Our nearest star, the sun, has been observed cycling through various phases or cycles. These cycles have been shown as an 11-year rotation of low solar activity, where the sun displays very few sunspots and flares ... and an 11-year cycle where solar activity is high and many sunspots are seen.

Sunspots have been observed and counted since the 17th century. Scientists suggest that the number of sunspots can affect our climate, atmosphere and ground-based technologies.

This year has seen very few sunspots, in fact the sun has been blank, free of any sunspots at all 77% of the time. Sunspots can be identified by their polarity. A -/+ charge shows a particular sunspot to belong to the last solar cycle. A +/- charge would identify a sunspot to be a member of the new solar cycle.

This is the case right now, as starting around June 5 we saw the emergence of a new sunspot. As it rounded the back side of the sun, where it was discovered, it was given a name, AR2765. The new sunspot was quickly identified as having an A +/- charge, suggesting the start of a new solar cycle. This is good news for astronomers because the sun has been unusually quiet for quite some time now.

So what are sunspots and why do we care about them? Sunspots are temporary phenomenon that appear on the sun’s photosphere. They are cooler than the surface of the sun and appear darker than the surrounding areas. Sunspots often appear in magnetically connected pairs. And their appearance can produce explosions that hurtle solar winds containing charged particles and debris. These particles can produce beautiful auroras, but can also interfere with the operation of satellites and with radio and cellular phone communications here on earth.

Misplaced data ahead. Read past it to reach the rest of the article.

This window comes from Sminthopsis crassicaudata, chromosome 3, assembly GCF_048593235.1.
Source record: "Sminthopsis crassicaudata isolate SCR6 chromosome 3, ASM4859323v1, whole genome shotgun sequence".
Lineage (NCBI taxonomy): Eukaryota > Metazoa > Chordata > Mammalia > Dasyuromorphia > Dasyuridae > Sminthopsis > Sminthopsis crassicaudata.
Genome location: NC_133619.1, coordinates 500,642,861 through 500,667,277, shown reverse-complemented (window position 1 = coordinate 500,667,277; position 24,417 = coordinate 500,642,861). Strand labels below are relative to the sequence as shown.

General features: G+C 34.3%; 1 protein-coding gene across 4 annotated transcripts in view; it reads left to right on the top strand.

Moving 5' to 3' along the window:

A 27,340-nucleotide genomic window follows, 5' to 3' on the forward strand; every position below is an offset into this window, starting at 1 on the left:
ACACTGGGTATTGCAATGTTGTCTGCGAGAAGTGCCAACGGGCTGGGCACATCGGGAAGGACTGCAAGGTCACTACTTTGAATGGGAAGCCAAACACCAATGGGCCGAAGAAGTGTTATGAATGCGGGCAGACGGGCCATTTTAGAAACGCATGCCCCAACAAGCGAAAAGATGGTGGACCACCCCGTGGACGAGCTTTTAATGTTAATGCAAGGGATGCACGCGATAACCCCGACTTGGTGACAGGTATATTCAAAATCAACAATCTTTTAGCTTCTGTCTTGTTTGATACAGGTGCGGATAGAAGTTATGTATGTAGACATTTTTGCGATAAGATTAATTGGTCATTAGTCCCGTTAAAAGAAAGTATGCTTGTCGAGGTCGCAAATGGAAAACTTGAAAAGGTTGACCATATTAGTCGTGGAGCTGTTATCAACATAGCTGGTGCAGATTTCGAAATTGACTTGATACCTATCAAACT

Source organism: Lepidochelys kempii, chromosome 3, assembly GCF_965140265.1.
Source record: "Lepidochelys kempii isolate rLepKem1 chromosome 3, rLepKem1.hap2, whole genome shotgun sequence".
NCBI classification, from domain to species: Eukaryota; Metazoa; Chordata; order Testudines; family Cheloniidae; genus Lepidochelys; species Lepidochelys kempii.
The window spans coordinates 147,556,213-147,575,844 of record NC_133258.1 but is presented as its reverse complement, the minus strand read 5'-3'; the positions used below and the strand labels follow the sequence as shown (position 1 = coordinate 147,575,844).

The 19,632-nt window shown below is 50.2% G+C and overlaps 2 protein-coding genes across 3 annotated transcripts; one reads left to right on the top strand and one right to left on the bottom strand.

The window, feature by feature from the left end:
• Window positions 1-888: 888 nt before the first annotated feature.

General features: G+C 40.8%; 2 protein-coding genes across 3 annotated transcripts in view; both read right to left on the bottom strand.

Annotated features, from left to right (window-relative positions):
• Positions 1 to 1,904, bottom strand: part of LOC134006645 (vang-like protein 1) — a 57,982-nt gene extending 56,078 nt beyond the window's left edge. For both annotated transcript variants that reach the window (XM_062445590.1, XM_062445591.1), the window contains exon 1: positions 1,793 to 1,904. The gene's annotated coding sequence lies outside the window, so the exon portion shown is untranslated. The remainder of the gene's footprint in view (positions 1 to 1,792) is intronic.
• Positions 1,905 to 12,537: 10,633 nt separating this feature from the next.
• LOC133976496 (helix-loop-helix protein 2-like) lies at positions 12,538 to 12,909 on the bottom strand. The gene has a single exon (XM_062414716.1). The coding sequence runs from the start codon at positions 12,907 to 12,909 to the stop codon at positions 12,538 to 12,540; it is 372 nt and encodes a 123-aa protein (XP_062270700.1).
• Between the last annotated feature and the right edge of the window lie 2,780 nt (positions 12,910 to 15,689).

At the time of this writing, June 8, Sunspot AR 2765 is crackling with “B” class eruptions. According to spaceweather.com, “B” class flares, or eruptions, are relatively small, but they are equal in energy to about 100 million atomic bombs!

However, this sunspot is unlikely to send any solar wind particles our way.

Another interesting feature of sunspot AR2765 is that a couple of days after its arrival it developed a tail! This tail was reported by solar observers around the world. Spaceweather.com states that: “The tail of AR2765 stretches almost 70,000 km (44,000 miles) from end-to-end, and it is not entirely stable. Images from multiple astronomers show it changing shape and direction. If the tail twists enough to reconnect with itself — bang! — an explosion could occur.”


I have been observing Sunspot AR2765 since June 6 and I witnessed it grow with a “tail” developing and vanishing before my eyes.

A word of caution; I have observed this sunspot with various telescopes and all were safely filtered. The only way to see the filament tail of this sunspot is by using a hydrogen alpha telescope, very expensive and probably not for beginners.

The best way to observe the sunspot itself is by using an over-the-aperture solar filter, or by using a solar safety wedge, a combination of a solar continuum filter and neutral density filters. It also directs most of the sunlight away from the observer.

The safest way to observe the sun is by visiting the website spaceweather.com, where daily views of the sun are posted along with information about solar activity.

Former Arcadian Victor C. Rogus (F.R.A.S.) is a fellow of the Royal Astronomical Society, London, living in Sedona, AZ


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